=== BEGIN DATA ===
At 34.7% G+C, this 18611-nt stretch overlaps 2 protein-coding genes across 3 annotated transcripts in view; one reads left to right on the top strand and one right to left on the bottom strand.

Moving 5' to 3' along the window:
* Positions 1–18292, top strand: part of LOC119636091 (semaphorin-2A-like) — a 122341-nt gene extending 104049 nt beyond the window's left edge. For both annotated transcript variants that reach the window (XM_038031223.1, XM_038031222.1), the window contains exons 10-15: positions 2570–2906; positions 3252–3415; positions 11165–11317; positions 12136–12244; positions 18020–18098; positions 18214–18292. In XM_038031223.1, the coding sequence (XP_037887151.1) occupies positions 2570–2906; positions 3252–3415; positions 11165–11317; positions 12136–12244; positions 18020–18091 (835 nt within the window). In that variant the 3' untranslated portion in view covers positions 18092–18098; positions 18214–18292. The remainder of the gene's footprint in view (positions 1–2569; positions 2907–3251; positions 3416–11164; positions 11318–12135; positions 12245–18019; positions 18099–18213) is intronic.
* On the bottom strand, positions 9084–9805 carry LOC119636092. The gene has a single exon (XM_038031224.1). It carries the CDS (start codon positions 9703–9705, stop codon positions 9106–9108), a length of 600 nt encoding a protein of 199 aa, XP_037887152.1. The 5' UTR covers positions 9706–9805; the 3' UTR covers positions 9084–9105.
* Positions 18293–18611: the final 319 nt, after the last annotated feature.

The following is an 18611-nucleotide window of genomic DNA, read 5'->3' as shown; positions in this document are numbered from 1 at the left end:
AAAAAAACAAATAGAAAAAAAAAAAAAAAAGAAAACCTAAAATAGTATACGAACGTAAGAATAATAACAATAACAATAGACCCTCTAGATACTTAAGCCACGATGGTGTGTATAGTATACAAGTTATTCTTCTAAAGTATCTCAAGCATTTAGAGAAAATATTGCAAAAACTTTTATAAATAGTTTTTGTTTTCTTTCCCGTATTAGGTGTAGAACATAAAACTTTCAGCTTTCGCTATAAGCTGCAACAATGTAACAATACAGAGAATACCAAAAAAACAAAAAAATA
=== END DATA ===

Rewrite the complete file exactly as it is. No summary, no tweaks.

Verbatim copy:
At 34.7% G+C, this 18611-nt stretch overlaps 2 protein-coding genes across 3 annotated transcripts in view; one reads left to right on the top strand and one right to left on the bottom strand.

Moving 5' to 3' along the window:
* Positions 1–18292, top strand: part of LOC119636091 (semaphorin-2A-like) — a 122341-nt gene extending 104049 nt beyond the window's left edge. For both annotated transcript variants that reach the window (XM_038031223.1, XM_038031222.1), the window contains exons 10-15: positions 2570–2906; positions 3252–3415; positions 11165–11317; positions 12136–12244; positions 18020–18098; positions 18214–18292. In XM_038031223.1, the coding sequence (XP_037887151.1) occupies positions 2570–2906; positions 3252–3415; positions 11165–11317; positions 12136–12244; positions 18020–18091 (835 nt within the window). In that variant the 3' untranslated portion in view covers positions 18092–18098; positions 18214–18292. The remainder of the gene's footprint in view (positions 1–2569; positions 2907–3251; positions 3416–11164; positions 11318–12135; positions 12245–18019; positions 18099–18213) is intronic.
* On the bottom strand, positions 9084–9805 carry LOC119636092. The gene has a single exon (XM_038031224.1). It carries the CDS (start codon positions 9703–9705, stop codon positions 9106–9108), a length of 600 nt encoding a protein of 199 aa, XP_037887152.1. The 5' UTR covers positions 9706–9805; the 3' UTR covers positions 9084–9105.
* Positions 18293–18611: the final 319 nt, after the last annotated feature.

The following is an 18611-nucleotide window of genomic DNA, read 5'->3' as shown; positions in this document are numbered from 1 at the left end:
AAAAAAACAAATAGAAAAAAAAAAAAAAAAGAAAACCTAAAATAGTATACGAACGTAAGAATAATAACAATAACAATAGACCCTCTAGATACTTAAGCCACGATGGTGTGTATAGTATACAAGTTATTCTTCTAAAGTATCTCAAGCATTTAGAGAAAATATTGCAAAAACTTTTATAAATAGTTTTTGTTTTCTTTCCCGTATTAGGTGTAGAACATAAAACTTTCAGCTTTCGCTATAAGCTGCAACAATGTAACAATACAGAGAATACCAAAAAAACAAAAAAATA